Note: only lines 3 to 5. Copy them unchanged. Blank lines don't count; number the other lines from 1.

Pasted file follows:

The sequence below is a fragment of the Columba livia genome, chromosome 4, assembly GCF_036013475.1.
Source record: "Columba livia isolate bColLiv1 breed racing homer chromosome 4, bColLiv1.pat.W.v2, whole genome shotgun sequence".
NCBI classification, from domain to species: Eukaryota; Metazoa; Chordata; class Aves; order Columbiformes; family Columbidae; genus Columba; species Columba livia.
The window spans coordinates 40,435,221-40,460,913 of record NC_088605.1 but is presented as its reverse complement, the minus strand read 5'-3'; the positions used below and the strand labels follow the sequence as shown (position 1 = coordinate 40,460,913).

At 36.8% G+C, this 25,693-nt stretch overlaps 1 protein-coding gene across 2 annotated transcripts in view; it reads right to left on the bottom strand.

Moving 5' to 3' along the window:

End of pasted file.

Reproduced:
NCBI classification, from domain to species: Eukaryota; Metazoa; Chordata; class Aves; order Columbiformes; family Columbidae; genus Columba; species Columba livia.
The window spans coordinates 40,435,221-40,460,913 of record NC_088605.1 but is presented as its reverse complement, the minus strand read 5'-3'; the positions used below and the strand labels follow the sequence as shown (position 1 = coordinate 40,460,913).

At 36.8% G+C, this 25,693-nt stretch overlaps 1 protein-coding gene across 2 annotated transcripts in view; it reads right to left on the bottom strand.